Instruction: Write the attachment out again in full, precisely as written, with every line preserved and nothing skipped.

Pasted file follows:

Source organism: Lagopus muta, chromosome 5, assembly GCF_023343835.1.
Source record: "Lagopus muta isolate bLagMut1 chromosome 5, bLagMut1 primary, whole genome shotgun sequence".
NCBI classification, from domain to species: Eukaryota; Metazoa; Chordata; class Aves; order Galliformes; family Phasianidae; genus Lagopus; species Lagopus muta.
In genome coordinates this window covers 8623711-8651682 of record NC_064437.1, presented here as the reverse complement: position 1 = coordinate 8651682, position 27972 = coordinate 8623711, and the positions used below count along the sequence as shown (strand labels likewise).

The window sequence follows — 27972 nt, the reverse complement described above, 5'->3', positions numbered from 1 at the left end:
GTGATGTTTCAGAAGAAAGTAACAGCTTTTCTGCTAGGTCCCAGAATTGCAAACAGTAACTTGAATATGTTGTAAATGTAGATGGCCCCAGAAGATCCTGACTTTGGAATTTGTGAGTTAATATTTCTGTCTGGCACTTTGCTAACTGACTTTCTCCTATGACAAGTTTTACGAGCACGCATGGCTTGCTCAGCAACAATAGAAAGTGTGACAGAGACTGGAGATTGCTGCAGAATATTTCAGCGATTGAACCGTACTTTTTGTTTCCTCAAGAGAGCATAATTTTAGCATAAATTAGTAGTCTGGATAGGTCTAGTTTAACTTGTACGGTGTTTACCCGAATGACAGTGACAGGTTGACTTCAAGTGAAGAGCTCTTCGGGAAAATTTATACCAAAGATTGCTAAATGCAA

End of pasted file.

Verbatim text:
Source organism: Lagopus muta, chromosome 5, assembly GCF_023343835.1.
Source record: "Lagopus muta isolate bLagMut1 chromosome 5, bLagMut1 primary, whole genome shotgun sequence".
NCBI classification, from domain to species: Eukaryota; Metazoa; Chordata; class Aves; order Galliformes; family Phasianidae; genus Lagopus; species Lagopus muta.
In genome coordinates this window covers 8623711-8651682 of record NC_064437.1, presented here as the reverse complement: position 1 = coordinate 8651682, position 27972 = coordinate 8623711, and the positions used below count along the sequence as shown (strand labels likewise).

The window sequence follows — 27972 nt, the reverse complement described above, 5'->3', positions numbered from 1 at the left end:
GTGATGTTTCAGAAGAAAGTAACAGCTTTTCTGCTAGGTCCCAGAATTGCAAACAGTAACTTGAATATGTTGTAAATGTAGATGGCCCCAGAAGATCCTGACTTTGGAATTTGTGAGTTAATATTTCTGTCTGGCACTTTGCTAACTGACTTTCTCCTATGACAAGTTTTACGAGCACGCATGGCTTGCTCAGCAACAATAGAAAGTGTGACAGAGACTGGAGATTGCTGCAGAATATTTCAGCGATTGAACCGTACTTTTTGTTTCCTCAAGAGAGCATAATTTTAGCATAAATTAGTAGTCTGGATAGGTCTAGTTTAACTTGTACGGTGTTTACCCGAATGACAGTGACAGGTTGACTTCAAGTGAAGAGCTCTTCGGGAAAATTTATACCAAAGATTGCTAAATGCAA